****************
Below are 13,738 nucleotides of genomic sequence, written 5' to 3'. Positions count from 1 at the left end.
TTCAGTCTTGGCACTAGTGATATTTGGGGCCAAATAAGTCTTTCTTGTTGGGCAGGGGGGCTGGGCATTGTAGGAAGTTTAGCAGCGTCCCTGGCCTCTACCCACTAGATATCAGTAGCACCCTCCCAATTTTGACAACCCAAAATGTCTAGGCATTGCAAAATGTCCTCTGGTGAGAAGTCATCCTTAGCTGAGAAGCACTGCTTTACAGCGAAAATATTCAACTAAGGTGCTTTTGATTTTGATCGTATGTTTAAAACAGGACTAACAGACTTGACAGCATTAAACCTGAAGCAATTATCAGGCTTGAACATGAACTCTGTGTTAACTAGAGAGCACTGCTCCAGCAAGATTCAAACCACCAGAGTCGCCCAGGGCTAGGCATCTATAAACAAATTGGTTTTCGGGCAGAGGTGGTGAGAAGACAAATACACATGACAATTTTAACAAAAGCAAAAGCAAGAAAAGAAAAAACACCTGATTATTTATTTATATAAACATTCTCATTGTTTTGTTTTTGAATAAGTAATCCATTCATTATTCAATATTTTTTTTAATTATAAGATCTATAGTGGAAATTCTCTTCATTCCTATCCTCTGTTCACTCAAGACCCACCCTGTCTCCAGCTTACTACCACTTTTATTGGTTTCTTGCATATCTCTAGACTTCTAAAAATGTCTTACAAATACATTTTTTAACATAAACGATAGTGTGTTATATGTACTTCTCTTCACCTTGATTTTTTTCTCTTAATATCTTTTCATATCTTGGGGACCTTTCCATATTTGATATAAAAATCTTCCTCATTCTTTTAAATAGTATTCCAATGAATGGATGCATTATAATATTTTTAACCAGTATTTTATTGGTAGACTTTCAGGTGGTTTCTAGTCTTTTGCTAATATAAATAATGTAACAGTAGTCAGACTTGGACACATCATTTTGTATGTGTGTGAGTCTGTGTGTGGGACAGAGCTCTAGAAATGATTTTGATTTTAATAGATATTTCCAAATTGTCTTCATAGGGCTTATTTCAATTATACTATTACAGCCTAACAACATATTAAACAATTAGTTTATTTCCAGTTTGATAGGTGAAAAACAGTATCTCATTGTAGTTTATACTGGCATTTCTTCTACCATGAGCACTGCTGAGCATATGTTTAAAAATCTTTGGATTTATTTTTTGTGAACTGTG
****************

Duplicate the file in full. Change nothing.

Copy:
Below are 13,738 nucleotides of genomic sequence, written 5' to 3'. Positions count from 1 at the left end.
TTCAGTCTTGGCACTAGTGATATTTGGGGCCAAATAAGTCTTTCTTGTTGGGCAGGGGGGCTGGGCATTGTAGGAAGTTTAGCAGCGTCCCTGGCCTCTACCCACTAGATATCAGTAGCACCCTCCCAATTTTGACAACCCAAAATGTCTAGGCATTGCAAAATGTCCTCTGGTGAGAAGTCATCCTTAGCTGAGAAGCACTGCTTTACAGCGAAAATATTCAACTAAGGTGCTTTTGATTTTGATCGTATGTTTAAAACAGGACTAACAGACTTGACAGCATTAAACCTGAAGCAATTATCAGGCTTGAACATGAACTCTGTGTTAACTAGAGAGCACTGCTCCAGCAAGATTCAAACCACCAGAGTCGCCCAGGGCTAGGCATCTATAAACAAATTGGTTTTCGGGCAGAGGTGGTGAGAAGACAAATACACATGACAATTTTAACAAAAGCAAAAGCAAGAAAAGAAAAAACACCTGATTATTTATTTATATAAACATTCTCATTGTTTTGTTTTTGAATAAGTAATCCATTCATTATTCAATATTTTTTTTAATTATAAGATCTATAGTGGAAATTCTCTTCATTCCTATCCTCTGTTCACTCAAGACCCACCCTGTCTCCAGCTTACTACCACTTTTATTGGTTTCTTGCATATCTCTAGACTTCTAAAAATGTCTTACAAATACATTTTTTAACATAAACGATAGTGTGTTATATGTACTTCTCTTCACCTTGATTTTTTTCTCTTAATATCTTTTCATATCTTGGGGACCTTTCCATATTTGATATAAAAATCTTCCTCATTCTTTTAAATAGTATTCCAATGAATGGATGCATTATAATATTTTTAACCAGTATTTTATTGGTAGACTTTCAGGTGGTTTCTAGTCTTTTGCTAATATAAATAATGTAACAGTAGTCAGACTTGGACACATCATTTTGTATGTGTGTGAGTCTGTGTGTGGGACAGAGCTCTAGAAATGATTTTGATTTTAATAGATATTTCCAAATTGTCTTCATAGGGCTTATTTCAATTATACTATTACAGCCTAACAACATATTAAACAATTAGTTTATTTCCAGTTTGATAGGTGAAAAACAGTATCTCATTGTAGTTTATACTGGCATTTCTTCTACCATGAGCACTGCTGAGCATATGTTTAAAAATCTTTGGATTTATTTTTTGTGAACTGTG